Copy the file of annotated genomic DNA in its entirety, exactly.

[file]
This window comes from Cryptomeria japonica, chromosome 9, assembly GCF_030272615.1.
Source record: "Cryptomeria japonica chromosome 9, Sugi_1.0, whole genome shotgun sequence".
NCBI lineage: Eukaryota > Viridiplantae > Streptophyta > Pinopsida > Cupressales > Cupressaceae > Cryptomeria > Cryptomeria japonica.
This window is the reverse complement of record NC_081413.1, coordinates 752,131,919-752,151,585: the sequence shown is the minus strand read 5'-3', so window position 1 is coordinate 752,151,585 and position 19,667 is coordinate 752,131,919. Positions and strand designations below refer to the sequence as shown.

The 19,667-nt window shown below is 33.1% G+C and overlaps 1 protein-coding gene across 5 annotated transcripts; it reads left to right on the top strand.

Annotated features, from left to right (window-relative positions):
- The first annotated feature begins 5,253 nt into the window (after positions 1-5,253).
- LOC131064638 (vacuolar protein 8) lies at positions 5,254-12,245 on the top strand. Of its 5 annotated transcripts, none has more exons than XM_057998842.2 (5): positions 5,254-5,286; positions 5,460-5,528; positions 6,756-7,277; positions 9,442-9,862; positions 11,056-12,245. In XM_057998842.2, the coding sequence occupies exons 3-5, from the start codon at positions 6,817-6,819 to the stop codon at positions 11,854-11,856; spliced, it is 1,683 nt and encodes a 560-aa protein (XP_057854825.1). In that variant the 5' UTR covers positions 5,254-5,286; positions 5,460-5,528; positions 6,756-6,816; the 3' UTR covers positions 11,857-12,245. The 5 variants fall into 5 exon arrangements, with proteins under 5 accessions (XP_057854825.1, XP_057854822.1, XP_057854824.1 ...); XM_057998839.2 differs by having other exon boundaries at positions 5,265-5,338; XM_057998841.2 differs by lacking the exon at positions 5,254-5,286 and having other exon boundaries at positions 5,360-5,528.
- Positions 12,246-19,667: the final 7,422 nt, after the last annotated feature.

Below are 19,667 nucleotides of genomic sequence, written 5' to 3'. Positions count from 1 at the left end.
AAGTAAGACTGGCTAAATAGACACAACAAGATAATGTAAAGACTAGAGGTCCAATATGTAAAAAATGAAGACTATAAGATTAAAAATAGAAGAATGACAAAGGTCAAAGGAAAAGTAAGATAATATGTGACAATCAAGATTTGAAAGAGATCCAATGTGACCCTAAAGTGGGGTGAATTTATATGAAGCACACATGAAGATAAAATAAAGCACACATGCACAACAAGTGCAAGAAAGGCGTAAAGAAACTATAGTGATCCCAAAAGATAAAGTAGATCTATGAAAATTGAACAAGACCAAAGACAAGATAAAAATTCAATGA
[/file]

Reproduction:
This window comes from Cryptomeria japonica, chromosome 9, assembly GCF_030272615.1.
Source record: "Cryptomeria japonica chromosome 9, Sugi_1.0, whole genome shotgun sequence".
NCBI lineage: Eukaryota > Viridiplantae > Streptophyta > Pinopsida > Cupressales > Cupressaceae > Cryptomeria > Cryptomeria japonica.
This window is the reverse complement of record NC_081413.1, coordinates 752,131,919-752,151,585: the sequence shown is the minus strand read 5'-3', so window position 1 is coordinate 752,151,585 and position 19,667 is coordinate 752,131,919. Positions and strand designations below refer to the sequence as shown.

The 19,667-nt window shown below is 33.1% G+C and overlaps 1 protein-coding gene across 5 annotated transcripts; it reads left to right on the top strand.

Annotated features, from left to right (window-relative positions):
- The first annotated feature begins 5,253 nt into the window (after positions 1-5,253).
- LOC131064638 (vacuolar protein 8) lies at positions 5,254-12,245 on the top strand. Of its 5 annotated transcripts, none has more exons than XM_057998842.2 (5): positions 5,254-5,286; positions 5,460-5,528; positions 6,756-7,277; positions 9,442-9,862; positions 11,056-12,245. In XM_057998842.2, the coding sequence occupies exons 3-5, from the start codon at positions 6,817-6,819 to the stop codon at positions 11,854-11,856; spliced, it is 1,683 nt and encodes a 560-aa protein (XP_057854825.1). In that variant the 5' UTR covers positions 5,254-5,286; positions 5,460-5,528; positions 6,756-6,816; the 3' UTR covers positions 11,857-12,245. The 5 variants fall into 5 exon arrangements, with proteins under 5 accessions (XP_057854825.1, XP_057854822.1, XP_057854824.1 ...); XM_057998839.2 differs by having other exon boundaries at positions 5,265-5,338; XM_057998841.2 differs by lacking the exon at positions 5,254-5,286 and having other exon boundaries at positions 5,360-5,528.
- Positions 12,246-19,667: the final 7,422 nt, after the last annotated feature.

Below are 19,667 nucleotides of genomic sequence, written 5' to 3'. Positions count from 1 at the left end.
AAGTAAGACTGGCTAAATAGACACAACAAGATAATGTAAAGACTAGAGGTCCAATATGTAAAAAATGAAGACTATAAGATTAAAAATAGAAGAATGACAAAGGTCAAAGGAAAAGTAAGATAATATGTGACAATCAAGATTTGAAAGAGATCCAATGTGACCCTAAAGTGGGGTGAATTTATATGAAGCACACATGAAGATAAAATAAAGCACACATGCACAACAAGTGCAAGAAAGGCGTAAAGAAACTATAGTGATCCCAAAAGATAAAGTAGATCTATGAAAATTGAACAAGACCAAAGACAAGATAAAAATTCAATGA